I'm one of the many who went into nursing because I couldn't find a job in my chosen field. I decided that if I had to be a servant, I would be a well-paid servant. I also have a knack for choosing career paths just before the bottom falls out of a field (print media, then tech).
I graduated from nursing school in 2008, just before the economy collapsed. I thought my previous BA would count for something, and until about a semester before I graduated, it did. The job market when I graduated was completely different than when I started. I lived in a city full of hospitals and *no one* wanted new grads, especially new grads without a BSN. A 1-star nursing home turned me down. My husband didn't want to leave his father, who was old and in poor health, and my mother was diagnosed with cancer 2 weeks after I graduated, so moving was not an option early on. I did not have the time, money, or inclination for more school.
After 8 months and a cancelled job, I convinced my husband that we had to move. Two months later, I found a job in assisted living, 250 miles from home. I never wanted to work in LTC, but I had no other offers, and I figured experience was experience.
After a year of passing meds and acting badly as charge nurse, I started job-hunting again. Now the jobs that had required 1 year of experience wanted 3-5 years of experience in the unit you were applying for. I took a job in what turned out to be Nursing Home Hell. I ran screaming after 6 weeks.
After that, I found a job in home care. It didn't pay well, but I learned a lot. If I hadn't been hired, I would have walked away from nursing altogether.
In school, we were taught about teamwork, and warned about being "task-oriented" because nurses had to be flexible and creative. When I got to the floor, it was all about following orders and doing as you were told. I hated LTC because there was no teamwork and way too many patients. We had to get orders for literally everything. Everything was a big deal, and everything was the nurse's fault. I'd worked in foodservice for very specific clientele, so I was used to being creative under pressure and handling angry customers. Ever tried planning a breakfast buffet for 40 vegans, or food for a bris? However, none of that is life-or-death, even if the customer acts like it is.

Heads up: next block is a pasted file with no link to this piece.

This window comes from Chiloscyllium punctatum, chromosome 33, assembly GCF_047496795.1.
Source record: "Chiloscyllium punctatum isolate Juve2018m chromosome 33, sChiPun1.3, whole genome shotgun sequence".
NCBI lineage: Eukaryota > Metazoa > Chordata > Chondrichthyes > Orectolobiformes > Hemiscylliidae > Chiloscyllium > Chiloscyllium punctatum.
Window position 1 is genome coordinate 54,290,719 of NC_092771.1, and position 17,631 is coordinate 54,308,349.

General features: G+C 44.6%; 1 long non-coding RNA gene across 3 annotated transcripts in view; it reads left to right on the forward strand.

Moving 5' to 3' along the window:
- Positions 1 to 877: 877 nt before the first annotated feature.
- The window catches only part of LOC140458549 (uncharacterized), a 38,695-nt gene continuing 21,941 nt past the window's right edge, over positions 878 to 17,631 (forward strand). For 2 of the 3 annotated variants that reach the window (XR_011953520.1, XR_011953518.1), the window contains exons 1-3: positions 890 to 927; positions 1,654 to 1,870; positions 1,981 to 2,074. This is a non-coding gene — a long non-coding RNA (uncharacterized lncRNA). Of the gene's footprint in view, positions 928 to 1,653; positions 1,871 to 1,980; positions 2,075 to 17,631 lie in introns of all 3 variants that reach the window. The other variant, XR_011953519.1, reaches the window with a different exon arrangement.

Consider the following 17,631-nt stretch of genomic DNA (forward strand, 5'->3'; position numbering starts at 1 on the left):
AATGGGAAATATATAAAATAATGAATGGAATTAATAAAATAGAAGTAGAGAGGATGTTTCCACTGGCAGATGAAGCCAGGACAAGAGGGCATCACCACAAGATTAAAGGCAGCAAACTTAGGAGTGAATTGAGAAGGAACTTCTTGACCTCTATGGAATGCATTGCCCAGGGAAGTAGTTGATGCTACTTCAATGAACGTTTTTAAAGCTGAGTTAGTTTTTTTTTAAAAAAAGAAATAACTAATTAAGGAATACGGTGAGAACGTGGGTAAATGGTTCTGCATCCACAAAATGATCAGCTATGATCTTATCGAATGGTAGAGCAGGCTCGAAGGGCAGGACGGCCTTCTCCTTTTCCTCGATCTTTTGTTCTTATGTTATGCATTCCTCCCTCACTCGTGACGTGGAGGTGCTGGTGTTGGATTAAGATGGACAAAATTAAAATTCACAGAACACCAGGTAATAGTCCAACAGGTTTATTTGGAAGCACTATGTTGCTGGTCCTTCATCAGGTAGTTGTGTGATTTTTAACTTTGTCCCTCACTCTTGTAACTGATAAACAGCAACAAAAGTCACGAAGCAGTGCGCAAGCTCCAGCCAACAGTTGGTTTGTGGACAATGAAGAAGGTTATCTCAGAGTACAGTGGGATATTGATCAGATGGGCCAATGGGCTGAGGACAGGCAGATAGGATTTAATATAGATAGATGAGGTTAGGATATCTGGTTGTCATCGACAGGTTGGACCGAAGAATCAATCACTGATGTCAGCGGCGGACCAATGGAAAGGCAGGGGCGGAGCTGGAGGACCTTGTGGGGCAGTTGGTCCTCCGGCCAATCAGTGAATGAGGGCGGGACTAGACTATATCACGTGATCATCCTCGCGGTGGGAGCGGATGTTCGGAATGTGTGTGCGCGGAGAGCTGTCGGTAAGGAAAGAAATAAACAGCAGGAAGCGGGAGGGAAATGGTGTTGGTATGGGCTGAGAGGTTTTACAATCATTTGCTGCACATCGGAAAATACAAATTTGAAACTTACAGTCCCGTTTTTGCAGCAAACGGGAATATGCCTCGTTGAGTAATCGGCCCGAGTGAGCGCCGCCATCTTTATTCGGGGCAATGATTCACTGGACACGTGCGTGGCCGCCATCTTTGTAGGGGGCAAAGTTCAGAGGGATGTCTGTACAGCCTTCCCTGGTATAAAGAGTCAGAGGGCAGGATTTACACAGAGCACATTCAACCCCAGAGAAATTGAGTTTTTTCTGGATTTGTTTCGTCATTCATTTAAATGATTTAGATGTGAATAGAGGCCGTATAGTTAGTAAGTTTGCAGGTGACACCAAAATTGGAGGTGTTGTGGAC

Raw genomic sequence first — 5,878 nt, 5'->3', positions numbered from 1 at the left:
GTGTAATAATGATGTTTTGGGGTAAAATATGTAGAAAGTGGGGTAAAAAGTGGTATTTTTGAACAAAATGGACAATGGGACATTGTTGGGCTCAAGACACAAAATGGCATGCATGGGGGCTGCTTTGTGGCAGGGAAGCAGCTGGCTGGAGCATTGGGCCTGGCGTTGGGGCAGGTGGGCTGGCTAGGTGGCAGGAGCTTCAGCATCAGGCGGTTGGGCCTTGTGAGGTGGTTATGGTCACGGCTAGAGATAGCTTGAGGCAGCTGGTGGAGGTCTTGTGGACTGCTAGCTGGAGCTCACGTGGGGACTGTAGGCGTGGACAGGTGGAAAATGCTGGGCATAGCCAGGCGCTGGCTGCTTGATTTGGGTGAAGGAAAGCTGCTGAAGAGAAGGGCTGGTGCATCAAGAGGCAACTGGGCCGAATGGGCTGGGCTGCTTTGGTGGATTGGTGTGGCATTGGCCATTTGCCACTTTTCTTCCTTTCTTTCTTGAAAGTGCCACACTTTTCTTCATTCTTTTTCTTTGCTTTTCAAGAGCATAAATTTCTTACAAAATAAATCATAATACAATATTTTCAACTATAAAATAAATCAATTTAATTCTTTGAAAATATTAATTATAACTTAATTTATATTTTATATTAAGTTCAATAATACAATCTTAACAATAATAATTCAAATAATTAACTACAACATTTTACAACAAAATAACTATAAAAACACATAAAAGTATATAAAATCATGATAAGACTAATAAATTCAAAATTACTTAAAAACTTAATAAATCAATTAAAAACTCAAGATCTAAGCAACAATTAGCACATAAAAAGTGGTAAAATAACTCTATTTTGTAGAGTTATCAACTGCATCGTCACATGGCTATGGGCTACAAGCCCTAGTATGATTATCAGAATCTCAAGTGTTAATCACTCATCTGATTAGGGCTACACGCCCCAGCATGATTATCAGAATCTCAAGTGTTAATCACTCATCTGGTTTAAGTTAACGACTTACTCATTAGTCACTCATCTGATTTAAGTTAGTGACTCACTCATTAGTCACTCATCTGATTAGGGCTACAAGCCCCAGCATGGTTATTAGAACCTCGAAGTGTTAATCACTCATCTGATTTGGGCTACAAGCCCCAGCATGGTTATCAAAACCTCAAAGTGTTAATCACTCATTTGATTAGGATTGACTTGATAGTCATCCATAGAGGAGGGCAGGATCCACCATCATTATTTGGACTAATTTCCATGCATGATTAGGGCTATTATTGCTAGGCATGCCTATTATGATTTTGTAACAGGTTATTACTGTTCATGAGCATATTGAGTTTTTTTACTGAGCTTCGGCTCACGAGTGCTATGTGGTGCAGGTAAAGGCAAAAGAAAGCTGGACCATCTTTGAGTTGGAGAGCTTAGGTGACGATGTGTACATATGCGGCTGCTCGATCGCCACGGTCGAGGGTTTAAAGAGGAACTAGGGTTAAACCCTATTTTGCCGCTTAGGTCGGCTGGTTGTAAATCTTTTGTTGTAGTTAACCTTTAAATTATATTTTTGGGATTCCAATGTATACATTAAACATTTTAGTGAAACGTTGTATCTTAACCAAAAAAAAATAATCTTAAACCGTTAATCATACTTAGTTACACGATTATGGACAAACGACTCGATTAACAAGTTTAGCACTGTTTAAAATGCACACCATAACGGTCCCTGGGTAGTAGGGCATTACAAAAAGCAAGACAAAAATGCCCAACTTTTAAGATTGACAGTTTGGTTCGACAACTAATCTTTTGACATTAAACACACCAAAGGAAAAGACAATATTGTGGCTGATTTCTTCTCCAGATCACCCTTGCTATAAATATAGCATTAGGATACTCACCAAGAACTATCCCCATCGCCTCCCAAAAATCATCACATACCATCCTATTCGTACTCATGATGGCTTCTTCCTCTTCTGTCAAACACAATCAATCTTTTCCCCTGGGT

Then again, most fields aren't as stable as they used to be. There are no "sure thing" majors anymore. Both my sisters went into the law, which has collapsed over the last 10 years. One has had a bunch of jobs go south spectacularly. The other went through 3 jobs in 3 years, and wound up waiting tables at the airport before joining the Army and becoming a JAG. She retired injured, and is now working on another degree.
Financially, nursing pays much better than the call center, though that wasn't always the case. I had health insurance, though not necessarily good health insurance. I've had to leave 2 jobs due to lack of work. People say nursing has "so many opportunities" but I've only found that to be true for nurses with the right combination of education and experience. Without a BSN (BA does not count) and hospital experience, a lot of paths are closed to me. At least my student loans are paid off.